Ruminants are grazing mammals with multi-chambered stomachs for digesting plant material, like grass. They include species that humans eat, like cattle and deer, but they’re more than a food commodity. They’re essential to the success of the entire ecosystem. Grazing ruminants coevolved with native grasses: their hooves gently ‘till’ the soil and their excretions (poop and urine) supply vital nutrients to the billions of organisms and microbes living below the earth’s surface.

These animals were never meant to eat corn or soy, but that’s what we feed them in typical industrial agriculture—to devastating effect. Industrial animal agriculture has destroyed millions of acres of land as we grow corn and soy on the same land year after year, simply for feed, a practice known as monocropping. And because we’re force feeding animals a diet they can’t even properly digest and provides only minimal nutrients, we’re making them sick and then overusing antibiotics as a band-aid for the illnesses we’re creating.

In regenerative agriculture, we feed animals in a way that makes sense for them, for the environment, and for humans. Holistic planned grazing is when we rotate ruminants on alternating pastures, allowing them to roam freely within specific parameters set up with movable electric fencing. Ultimately, we are mimicking the way herds of bison and other large mammals used to move throughout the land. Given the chance, ruminants will seek out the best grasses, which happen to also be the most nutrient-dense, supplying them with the highest level of health and welfare. These nutrients are then passed on to humans when we consume these animals.

This style of grazing, along with no-till farming, is largely how regenerative agriculture achieves holistic land management and helps rebuild healthier soil and in turn supports healthier populations—from tiny organisms to humans. This is how the food chain is intended to perform.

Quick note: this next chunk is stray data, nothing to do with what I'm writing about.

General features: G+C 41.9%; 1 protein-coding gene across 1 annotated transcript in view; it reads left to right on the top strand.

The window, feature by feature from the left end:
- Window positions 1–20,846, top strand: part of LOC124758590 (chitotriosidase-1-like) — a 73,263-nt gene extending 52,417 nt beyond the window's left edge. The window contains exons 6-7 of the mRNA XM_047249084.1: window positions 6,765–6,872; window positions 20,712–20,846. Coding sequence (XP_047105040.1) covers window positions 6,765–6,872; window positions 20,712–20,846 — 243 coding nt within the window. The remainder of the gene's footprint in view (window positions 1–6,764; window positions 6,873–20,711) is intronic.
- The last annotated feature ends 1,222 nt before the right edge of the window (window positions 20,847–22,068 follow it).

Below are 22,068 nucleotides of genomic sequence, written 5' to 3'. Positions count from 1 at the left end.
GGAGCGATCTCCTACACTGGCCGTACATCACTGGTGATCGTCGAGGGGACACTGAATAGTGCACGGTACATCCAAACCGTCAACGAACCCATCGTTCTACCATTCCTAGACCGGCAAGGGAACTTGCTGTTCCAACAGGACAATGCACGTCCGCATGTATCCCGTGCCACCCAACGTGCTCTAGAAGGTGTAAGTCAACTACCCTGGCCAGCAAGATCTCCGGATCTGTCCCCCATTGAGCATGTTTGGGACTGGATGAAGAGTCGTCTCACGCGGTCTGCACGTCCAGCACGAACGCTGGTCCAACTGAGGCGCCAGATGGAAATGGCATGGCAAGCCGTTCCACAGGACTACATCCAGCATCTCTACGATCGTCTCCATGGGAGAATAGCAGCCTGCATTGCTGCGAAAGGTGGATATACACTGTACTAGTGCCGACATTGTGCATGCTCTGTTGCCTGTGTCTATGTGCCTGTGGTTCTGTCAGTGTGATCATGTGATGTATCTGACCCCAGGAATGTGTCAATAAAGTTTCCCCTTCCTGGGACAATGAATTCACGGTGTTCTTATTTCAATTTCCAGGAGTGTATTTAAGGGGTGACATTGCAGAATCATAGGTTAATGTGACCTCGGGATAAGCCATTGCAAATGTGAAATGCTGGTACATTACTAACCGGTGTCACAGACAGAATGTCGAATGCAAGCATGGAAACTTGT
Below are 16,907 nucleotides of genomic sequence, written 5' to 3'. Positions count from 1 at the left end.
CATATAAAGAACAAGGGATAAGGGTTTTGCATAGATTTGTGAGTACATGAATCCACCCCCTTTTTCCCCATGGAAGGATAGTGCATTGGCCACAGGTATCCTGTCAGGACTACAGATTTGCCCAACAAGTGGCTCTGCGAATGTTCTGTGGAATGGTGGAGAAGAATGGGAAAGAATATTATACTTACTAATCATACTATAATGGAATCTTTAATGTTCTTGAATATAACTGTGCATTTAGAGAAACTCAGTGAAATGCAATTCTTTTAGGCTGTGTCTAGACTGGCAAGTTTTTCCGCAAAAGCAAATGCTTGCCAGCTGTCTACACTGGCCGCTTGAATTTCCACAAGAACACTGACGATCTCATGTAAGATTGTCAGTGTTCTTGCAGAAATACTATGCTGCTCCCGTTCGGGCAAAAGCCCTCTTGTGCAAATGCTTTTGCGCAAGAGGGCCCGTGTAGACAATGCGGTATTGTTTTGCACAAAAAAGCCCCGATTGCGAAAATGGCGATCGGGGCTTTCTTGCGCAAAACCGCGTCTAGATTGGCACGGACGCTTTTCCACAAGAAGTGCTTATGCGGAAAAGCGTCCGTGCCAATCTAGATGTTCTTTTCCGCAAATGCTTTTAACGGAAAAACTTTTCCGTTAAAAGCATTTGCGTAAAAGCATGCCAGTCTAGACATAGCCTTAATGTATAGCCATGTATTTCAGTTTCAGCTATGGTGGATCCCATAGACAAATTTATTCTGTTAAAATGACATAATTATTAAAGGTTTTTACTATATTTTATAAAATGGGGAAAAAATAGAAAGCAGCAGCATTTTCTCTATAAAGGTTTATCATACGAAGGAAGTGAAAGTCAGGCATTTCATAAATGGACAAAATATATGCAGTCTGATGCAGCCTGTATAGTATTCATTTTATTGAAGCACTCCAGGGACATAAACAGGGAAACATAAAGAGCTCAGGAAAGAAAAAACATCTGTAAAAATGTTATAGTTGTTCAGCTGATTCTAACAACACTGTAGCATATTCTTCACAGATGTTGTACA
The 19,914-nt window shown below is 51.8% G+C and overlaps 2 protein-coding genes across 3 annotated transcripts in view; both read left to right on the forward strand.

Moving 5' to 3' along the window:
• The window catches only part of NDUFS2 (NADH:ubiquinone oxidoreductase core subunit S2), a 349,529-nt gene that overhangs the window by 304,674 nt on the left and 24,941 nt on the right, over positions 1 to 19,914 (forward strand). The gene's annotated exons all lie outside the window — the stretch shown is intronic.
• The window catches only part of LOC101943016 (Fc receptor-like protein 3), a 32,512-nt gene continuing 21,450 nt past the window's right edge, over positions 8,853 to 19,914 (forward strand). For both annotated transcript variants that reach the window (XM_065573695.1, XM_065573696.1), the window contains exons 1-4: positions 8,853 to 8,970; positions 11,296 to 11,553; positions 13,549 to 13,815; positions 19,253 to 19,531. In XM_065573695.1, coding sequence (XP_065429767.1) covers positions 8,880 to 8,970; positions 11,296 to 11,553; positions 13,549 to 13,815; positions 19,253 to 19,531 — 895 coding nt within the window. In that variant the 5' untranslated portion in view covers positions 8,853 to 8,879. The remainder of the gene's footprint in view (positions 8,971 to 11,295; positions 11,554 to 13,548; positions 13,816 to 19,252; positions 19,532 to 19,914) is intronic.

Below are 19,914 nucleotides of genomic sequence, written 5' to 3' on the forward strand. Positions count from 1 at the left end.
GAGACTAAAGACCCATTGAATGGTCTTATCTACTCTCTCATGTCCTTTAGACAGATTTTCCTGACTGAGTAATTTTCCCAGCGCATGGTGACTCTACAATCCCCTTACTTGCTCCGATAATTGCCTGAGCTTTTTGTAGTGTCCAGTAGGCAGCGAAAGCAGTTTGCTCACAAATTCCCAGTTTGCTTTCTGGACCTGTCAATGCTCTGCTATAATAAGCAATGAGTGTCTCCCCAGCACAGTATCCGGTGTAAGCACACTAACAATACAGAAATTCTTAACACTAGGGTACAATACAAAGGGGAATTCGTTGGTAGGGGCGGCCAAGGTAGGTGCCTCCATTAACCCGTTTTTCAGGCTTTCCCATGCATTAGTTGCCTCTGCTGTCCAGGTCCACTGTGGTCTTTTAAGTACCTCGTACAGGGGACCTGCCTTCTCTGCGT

Wait, What’s No-till Farming?

Modern, industrial farming is characterized by human interference in the earth’s natural cycles. Through the use of heavy machinery, monocrops, and the addition of chemicals to her natural cycles, we’ve weakened Earth’s ability to defend herself and have destroyed the nutrients she naturally provides. Monocropping strips the soil of its living organisms and its ability to defend itself from the elements and pests.

Instead of chemicals and monocrops, regenerative agriculture relies on the power of photosynthesis and biodiversity. By reintroducing cover crops and a diversity of plants and trees to farmland, we help biodiversity flourish. Plant and animal species banished from farmland can return, allowing symbiotic relationships to once again thrive. Put simply, we’re letting nature teach us what she has always known.

Take the American Midwest as an example. This region used to be some of the most bountiful and productive farmland in the world, and even today the term “Midwest” probably conjures images of family farms. But what you might not know is that the region’s historical productivity wasn’t due to large plows and endless fields of corn. It was actually due in large part to the presence and migration patterns of the bison and other ruminants.